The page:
For more tips on self-soothing visit.

Some ways to prevent Baby Bottle Tooth Decay:

  • Place only formula, milk, or breast milk in bottles.
  • Don’t let your child walk around with a bottle of juice or milk.
  • Avoid giving babies bottles with sugar water, juice, or soft drinks.
  • Don’t put your child to sleep with a bottle of juice or milk. The sugar in the liquid stays on your baby’s teeth for hours.
  • Wipe the baby’s gums with a clean gauze pad or washcloth after each feeding.
  • Limit the amount of juice you give your child. The American Academy of Pediatrics recommends no more than 6 ounces per day for young children. Babies under 6 months should not drink juice at all.
  • If your child uses a pacifier, always use a clean one, don’t dip it in sugar or honey.
  • Limit sharing your saliva with your baby by not sharing spoons, forks, drinks, or licking pacifiers.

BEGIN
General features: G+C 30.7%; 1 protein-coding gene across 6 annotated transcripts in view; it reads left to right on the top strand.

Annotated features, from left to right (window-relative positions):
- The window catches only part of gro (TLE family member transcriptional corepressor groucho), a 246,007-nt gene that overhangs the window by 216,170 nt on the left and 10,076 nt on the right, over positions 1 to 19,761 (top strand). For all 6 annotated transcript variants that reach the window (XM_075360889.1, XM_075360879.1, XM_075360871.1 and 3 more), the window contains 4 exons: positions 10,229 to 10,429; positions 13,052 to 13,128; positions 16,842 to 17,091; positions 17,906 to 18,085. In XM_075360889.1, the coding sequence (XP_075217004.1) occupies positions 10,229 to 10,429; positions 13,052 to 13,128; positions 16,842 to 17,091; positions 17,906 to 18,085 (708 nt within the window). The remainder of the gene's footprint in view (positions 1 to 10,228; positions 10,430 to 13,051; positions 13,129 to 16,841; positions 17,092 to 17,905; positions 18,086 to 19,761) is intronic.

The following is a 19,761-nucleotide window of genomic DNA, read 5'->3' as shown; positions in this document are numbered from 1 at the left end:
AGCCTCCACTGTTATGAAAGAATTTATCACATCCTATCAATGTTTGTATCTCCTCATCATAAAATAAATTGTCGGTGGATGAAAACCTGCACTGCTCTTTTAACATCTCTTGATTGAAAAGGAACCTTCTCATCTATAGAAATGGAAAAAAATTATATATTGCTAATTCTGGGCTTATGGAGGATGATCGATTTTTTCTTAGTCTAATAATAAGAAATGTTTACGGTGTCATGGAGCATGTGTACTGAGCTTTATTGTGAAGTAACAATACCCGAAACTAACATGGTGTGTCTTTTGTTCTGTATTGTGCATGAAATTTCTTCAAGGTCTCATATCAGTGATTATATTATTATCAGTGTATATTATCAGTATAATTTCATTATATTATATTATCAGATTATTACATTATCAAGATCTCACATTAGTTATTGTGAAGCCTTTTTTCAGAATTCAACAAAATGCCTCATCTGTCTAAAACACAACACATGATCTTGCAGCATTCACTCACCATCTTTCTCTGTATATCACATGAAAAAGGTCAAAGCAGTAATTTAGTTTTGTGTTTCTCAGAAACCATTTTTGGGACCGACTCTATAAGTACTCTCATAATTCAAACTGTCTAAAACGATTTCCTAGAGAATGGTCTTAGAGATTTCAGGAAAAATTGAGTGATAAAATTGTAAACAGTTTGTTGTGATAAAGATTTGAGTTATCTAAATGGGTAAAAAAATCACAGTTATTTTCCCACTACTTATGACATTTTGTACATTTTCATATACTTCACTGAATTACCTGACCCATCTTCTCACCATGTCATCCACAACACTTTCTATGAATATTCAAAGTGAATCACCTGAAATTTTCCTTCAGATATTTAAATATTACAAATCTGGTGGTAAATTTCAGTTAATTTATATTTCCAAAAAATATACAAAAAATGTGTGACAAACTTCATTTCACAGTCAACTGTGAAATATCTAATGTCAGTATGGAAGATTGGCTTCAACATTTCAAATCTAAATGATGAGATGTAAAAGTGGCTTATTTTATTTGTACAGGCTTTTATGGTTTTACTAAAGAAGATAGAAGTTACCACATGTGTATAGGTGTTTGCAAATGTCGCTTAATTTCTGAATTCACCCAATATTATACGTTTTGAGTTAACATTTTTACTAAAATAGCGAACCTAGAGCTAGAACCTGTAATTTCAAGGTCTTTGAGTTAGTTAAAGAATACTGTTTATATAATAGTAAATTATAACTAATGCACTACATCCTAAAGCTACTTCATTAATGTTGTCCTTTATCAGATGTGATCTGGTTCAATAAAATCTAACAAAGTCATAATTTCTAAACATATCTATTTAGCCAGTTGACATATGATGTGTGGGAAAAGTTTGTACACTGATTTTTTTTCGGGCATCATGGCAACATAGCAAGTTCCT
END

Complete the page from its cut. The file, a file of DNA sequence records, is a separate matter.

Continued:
• Encourage healthy eating habits, and limit sweets and crackers.

Begin brushing your child’s teeth as soon as they grow in. Brush gently with a child-size toothbrush and a small amount of toothpaste until the age of 3. My daughter did not like toothpaste. We just wet the brush with water til she was 6.

It is easier to teach good habits from the start and It’s never too late to break bad habits. If your child currently drinks sweetened liquids from the bottle or sleeps with a bottle, you can work to break the habit as soon as possible. Begin by gradually diluting the bottle with water over 2 to 3 weeks until you give only water.

The American Academy of Pediatrics suggests saying bye-bye to the bottle before your baby is 18 months old. The researchers suggest that “prolonged bottle use” — drinking from the bottle beyond 12 to 14 months — adds excess calories to a child’s diet, increasing the risk of weight gain.

Tooth decay or dental caries is the single most common chronic childhood disease worldwide, 5 times more common than asthma, 7 times more common than hay fever, 4 times more common than childhood obesity, and 20 times more common than juvenile diabetes. According to the American Academy of Pediatric Dentistry, it is today an international public hazard in both developing and developed nations. It is an infectious disease that can begin as early as the teeth erupt, usually around 6 months, and can progress rapidly causing immense pain and discomfort to the child.